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December 20, 1979


The opinion of the court was delivered by: BECHTLE


The United States Court of Appeals for the Third Circuit remanded this case so that this Court could articulate why it granted defendant's motion for a directed verdict as to plaintiff's dental malpractice claim.

 This action against an oral surgeon consisted of a dental malpractice claim and a claim that the defendant performed surgery on the plaintiff without gaining her prior informed consent. The informed consent claim was submitted to the jury, which returned a verdict in favor of the surgeon. However, the malpractice claim was not submitted to the jury because the Court ruled that the plaintiff had not produced any evidence to support her theory of liability.

 The malpractice claim was premised upon a claim of damage to the plaintiff's lingual nerve which caused her to permanently lose sensation throughout a portion of her tongue. The defendant acknowledged that the plaintiff's lingual nerve had been damaged during the extraction of her third lower-right molar but denied that he had been negligent. The plaintiff's sole theory, both at trial and on appeal, was that the defendant had negligently pierced the plaintiff's lingual plate (a bony plate proximate to the tongue). However, there was no evidence presented at trial tending to prove that the lingual plate had, in fact, been pierced. Accordingly, the Court granted the motion for a directed verdict on the ground that no evidence was produced supporting this crucial element of plaintiff's theory of causation.

 Plaintiff argued on appeal, for the first time, that excerpts from two treatises on oral surgery, which had been used by her counsel for impeachment purposes at trial, had in some way become transmuted into substantive evidence admitted into the record under Fed.R.Evid. 803(18). Plaintiff argued on appeal that these treatises fit within the hearsay exception of Fed.R.Evid. 803(18), which provides as follows:

The following are not excluded by the hearsay rule . . .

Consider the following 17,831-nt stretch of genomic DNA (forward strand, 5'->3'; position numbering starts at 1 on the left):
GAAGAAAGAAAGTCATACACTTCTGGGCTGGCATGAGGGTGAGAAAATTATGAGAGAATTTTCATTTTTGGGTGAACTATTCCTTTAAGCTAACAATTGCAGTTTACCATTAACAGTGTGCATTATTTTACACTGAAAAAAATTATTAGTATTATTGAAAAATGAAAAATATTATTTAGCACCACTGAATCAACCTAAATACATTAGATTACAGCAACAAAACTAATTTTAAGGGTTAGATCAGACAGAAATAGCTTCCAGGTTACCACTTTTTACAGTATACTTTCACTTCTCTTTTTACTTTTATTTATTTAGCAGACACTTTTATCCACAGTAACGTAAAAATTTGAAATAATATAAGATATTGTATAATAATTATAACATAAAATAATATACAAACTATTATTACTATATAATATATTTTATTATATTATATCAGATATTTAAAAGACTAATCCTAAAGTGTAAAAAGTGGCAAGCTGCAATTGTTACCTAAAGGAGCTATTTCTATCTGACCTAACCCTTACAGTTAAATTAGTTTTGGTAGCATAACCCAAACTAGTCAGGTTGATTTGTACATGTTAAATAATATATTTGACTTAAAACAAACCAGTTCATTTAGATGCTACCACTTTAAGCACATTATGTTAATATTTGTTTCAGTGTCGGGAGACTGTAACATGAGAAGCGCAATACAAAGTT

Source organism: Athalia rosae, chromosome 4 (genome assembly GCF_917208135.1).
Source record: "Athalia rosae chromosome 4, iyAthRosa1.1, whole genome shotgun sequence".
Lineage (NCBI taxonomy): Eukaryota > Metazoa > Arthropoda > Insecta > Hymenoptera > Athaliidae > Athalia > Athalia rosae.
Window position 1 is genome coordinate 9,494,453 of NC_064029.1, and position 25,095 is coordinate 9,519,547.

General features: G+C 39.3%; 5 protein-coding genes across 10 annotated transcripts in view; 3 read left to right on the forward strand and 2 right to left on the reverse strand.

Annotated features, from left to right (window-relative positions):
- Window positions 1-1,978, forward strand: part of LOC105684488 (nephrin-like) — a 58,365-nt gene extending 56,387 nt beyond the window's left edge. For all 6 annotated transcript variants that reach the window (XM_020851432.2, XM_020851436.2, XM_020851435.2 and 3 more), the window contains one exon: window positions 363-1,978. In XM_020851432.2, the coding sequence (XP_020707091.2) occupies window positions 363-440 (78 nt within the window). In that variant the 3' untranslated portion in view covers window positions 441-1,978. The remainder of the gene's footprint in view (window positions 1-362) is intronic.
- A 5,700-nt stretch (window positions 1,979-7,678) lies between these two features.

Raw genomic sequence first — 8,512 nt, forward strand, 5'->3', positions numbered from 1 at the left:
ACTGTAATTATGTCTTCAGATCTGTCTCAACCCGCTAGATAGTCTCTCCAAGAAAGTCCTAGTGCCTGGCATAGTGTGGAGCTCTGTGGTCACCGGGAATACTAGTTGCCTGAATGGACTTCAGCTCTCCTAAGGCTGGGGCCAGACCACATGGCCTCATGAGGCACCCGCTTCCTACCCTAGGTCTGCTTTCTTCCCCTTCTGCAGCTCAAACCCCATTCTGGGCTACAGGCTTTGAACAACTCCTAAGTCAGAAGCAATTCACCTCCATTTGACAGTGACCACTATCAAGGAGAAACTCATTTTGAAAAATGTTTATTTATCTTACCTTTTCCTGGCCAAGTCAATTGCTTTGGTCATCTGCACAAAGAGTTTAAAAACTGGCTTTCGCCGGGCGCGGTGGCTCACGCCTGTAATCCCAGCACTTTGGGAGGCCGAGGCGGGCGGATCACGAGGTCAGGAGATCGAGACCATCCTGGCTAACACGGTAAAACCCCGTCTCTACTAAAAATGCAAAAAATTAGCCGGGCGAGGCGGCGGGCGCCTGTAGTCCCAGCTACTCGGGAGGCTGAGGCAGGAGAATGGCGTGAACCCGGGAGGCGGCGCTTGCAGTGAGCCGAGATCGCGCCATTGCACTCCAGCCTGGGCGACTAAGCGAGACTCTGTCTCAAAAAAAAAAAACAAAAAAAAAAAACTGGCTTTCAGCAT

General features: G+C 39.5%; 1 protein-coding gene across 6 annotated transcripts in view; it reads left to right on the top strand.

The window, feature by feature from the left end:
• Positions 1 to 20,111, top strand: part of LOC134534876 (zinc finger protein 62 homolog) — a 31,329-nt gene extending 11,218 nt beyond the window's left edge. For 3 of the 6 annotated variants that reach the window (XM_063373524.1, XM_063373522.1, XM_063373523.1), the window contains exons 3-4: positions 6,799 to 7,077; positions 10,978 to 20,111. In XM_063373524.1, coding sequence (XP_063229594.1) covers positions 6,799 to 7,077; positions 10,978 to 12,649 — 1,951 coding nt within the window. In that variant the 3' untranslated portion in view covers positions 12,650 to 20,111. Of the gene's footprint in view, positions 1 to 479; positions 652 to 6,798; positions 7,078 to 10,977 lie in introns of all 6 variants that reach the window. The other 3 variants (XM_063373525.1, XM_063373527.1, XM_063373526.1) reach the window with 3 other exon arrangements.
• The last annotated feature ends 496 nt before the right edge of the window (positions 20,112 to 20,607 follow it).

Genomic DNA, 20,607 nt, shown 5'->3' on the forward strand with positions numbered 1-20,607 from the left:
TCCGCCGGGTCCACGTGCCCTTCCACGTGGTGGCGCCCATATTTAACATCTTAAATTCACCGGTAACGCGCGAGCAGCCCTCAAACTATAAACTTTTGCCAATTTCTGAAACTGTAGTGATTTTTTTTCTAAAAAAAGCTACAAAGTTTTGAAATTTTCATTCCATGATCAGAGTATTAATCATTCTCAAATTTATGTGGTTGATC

(18) Learned treatises. To the extent called to the attention of an expert witness upon cross-examination or relied upon by him in direct examination, statements contained in published treatises, periodicals, or pamphlets on a subject of history, medicine, or other science or art, established as a reliable authority by the testimony or admission of the witness or by other expert testimony or by judicial notice. If admitted, the statements may be read into evidence but may not be received as exhibits.

 (Emphasis added.)

 The two treatises relied upon by the plaintiff are: (1) Oral Surgery (3d ed.), by Kurt H. Thoma ("Thoma"); and, (2) Oral and Maxillofacial Surgery (5th ed.), by Archer ("Archer"). Defendant, called by plaintiff as on cross-examination, authenticated these volumes over objection and thereafter certain passages from Thoma and Archer were simply read To the defendant in the form of questions in the course of cross-examination while he was on the witness stand as Plaintiff's witness. The Court of Appeals was unsure whether the material read was used for impeachment purposes only or whether the plaintiff's attorney was, by this exercise, offering the treatises as substantive evidence under Rule 803(18).

 After examining the record and the notes of testimony, it is perfectly plain now, as it was in the courtroom, that the treatises were used solely for impeachment purposes and not as substantive evidence. Of course, the Court does not and did not decide whether the treatises Could have been admitted under Rule 803(18) because the Court was not asked to decide that issue. Moreover, the pretrial procedures that were utilized by the Court, as well as fundamental hornbook trial practice, require and recommend, respectively, procedures that are designed to permit the Court to make informed rulings on evidentiary matters after full review in an adversary setting. *fn1" Accordingly, the evidence used for impeachment, and never identified as required in pretrial procedures nor proffered during the trial as substantive evidence, cannot be transformed into substantive evidence through some process of jurisprudential absorption.

 It is important to fully understand in some detail from the vantage point of the trial judge the technique employed by plaintiff's counsel in the use of the treatises at the trial, as contrasted with the use that was suggested for the first time in the Court of Appeals. Plaintiff called the defendant as a hostile witness "as of cross examination." (N.T. 1-2.) After exploring certain general matters, plaintiff's counsel asked:

Do you agree with this statement: "Injury to the lingual nerve is not usually caused by the removal of a third molar, although it may occur if a tooth that erupts at the lingual surface of the jaw below the mylohyoid ridge must be removed. In ordinary cases injury of the lingual nerve would occur only by gross negligence, the slipping of a hand chisel or a lever used with uncontrolled application of excessive force."

 N.T. 1-19 (emphasis added). Defense counsel immediately objected to the manner in which his client was being impeached. Id. The Court overruled the objection on the ground that the question was "fair" questioning of a party as on cross-examination. Id. The defendant then testified:

I disagree with that statement wholeheartedly. I know it is written in Thoma's text and ...

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